Garmin has also integrated the Trailforks app which gives you the worlds largest database of mountain bike trails and is accessible through the Connect IQ app.
Smartphone Integration, Live Track and Strava Segments
The Edge 520 Plus has pretty good smartphone integration features but again it loses a little ground here due to its less user-friendly and intuitive companion app. When paired with your smartphone through a Bluetooth connection you can receive text, call, and e-mail notifications while out on a ride. This same connection also allows you to use Live Track so you can send a link to contacts so they can follow your ride in real time. The 520 Plus also has the Group Track feature so that you can keep track of member in your group as long as they also have the Group Track feature.
Rider to rider messaging goes hand in hand with Group Track and allows you to send messages to the other members of your group. These features had previously only been offered on the Edge 1030 but are trickling down to the other models in the line. Additionally, Garmin has added an incident detection feature that will send your name and location to your emergency contacts when the feature is enabled. When you've finished a ride, you can wirelessly transfer all of your ride data to Strava or TrainingPeaks.
ANT+ and Bluetooth Smart
The Edge 520 Plus is compatible with ANT+ sensors only. The only Garmin model that we've tested that is compatible with both ANT+ and Bluetooth Smart sensors is the fully featured Edge 1030. The competitors from Lezyne and Wahoo Fitness are also compatible with both types of sensors as well. That said, assuming you have ANT+ sensors, the 520 Plus can be paired with heart rate, cadence, and speed sensors as well as power meters, electronic shifting, and Garmin's own Varia light and radar system. If you train with a heart rate monitor you'll have the ability to analyze your own physiological data including you VO2 Max and their unique Recovery Advisor feature which attempts to provide useful ride recovery suggestions. Garmin also makes a unique power monitoring pedal system called the Vector 3 ($1,000) which measures power output as well as left/right foot power balance and cadence all in one for serious performance analytics.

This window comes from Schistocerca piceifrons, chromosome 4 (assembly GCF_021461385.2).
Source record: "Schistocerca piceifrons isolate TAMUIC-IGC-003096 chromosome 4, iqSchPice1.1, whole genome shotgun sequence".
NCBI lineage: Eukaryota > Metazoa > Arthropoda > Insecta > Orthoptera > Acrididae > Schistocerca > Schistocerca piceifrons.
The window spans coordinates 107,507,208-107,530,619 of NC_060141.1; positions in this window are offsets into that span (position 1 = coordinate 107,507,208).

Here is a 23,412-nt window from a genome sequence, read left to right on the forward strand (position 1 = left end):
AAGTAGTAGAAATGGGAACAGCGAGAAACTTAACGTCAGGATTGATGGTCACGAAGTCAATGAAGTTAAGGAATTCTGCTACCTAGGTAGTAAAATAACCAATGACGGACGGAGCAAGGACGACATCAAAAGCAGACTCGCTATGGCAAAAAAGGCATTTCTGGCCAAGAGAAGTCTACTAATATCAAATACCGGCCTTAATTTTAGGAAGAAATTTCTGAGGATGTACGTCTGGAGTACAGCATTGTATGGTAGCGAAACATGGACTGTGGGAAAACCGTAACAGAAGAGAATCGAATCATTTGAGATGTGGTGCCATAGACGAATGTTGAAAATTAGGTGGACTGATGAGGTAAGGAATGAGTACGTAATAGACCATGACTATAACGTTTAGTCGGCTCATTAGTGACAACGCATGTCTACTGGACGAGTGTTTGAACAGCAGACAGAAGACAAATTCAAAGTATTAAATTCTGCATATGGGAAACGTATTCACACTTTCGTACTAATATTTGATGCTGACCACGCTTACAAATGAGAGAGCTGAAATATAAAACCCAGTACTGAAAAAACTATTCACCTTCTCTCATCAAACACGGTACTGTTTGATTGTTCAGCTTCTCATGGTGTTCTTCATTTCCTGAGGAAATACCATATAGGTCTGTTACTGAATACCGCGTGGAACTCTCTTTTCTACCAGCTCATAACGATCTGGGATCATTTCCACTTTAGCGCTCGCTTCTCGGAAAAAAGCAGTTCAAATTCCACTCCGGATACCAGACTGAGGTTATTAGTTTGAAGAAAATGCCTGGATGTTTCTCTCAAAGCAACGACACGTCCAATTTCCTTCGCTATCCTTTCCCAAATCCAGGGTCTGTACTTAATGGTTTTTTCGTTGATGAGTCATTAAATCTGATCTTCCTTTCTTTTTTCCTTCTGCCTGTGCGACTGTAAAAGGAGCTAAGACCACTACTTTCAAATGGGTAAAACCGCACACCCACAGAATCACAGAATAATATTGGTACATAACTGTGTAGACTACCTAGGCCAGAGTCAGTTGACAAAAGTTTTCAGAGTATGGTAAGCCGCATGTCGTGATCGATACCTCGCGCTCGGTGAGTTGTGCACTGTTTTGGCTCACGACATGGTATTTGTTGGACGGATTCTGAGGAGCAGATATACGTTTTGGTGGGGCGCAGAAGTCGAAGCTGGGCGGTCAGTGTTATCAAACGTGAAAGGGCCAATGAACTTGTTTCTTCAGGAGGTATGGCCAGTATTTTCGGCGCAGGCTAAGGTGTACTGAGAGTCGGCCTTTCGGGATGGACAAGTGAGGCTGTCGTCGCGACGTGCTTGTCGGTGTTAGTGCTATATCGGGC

Garmin bills the Edge 520 Plus as an "advanced bike computer for competing and navigation". We can't disagree; this is a powerful and feature packed computer that covers the whole spectrum of cycling uses. It is clearly geared toward and designed for the cycling market with ride activity profiles for training, racing, and indoor cycling. It has all the features you need for training including great connectivity with sensors, pairing with structured training apps, Strava Live segments, and more. It also has enhanced navigation capabilities with the preloaded Garmin cycle map, turn by turn navigation, routable maps, and even the Trailforks app. It also comes with several mounts which makes switching between bikes quick and easy so you can mountain bike one day and pound pavement the next. With a 15-hour battery life, it can last as long as your longest ride, but it might not be as useful for people doing marathon races, overnight touring, or bike packing adventures. The inclusion of several mounts makes switching between bikes quick and easy, see below.
The Edge 520 Plus is IPX7 rated for water resistance. This is the same rating that the other Garmin models and the Wahoo Fitness ELEMNT Bolt all share. IPX7 means that the unit should be able to handle splashes of water, rain and snow, and "incidental submersion in water up to 1 meter deep for up to 30 minutes". It can handle all of that assuming the micro-USB charging port cover is closed properly to prevent any water from entering. During testing, we found it to be as weather resistant as we could ever need, and it passed our water submersion test with flying colors. In fact, all of the GPS enabled computers we tested performed about the same in this metric, even the Lezyne units that don't have the IPX7 rating.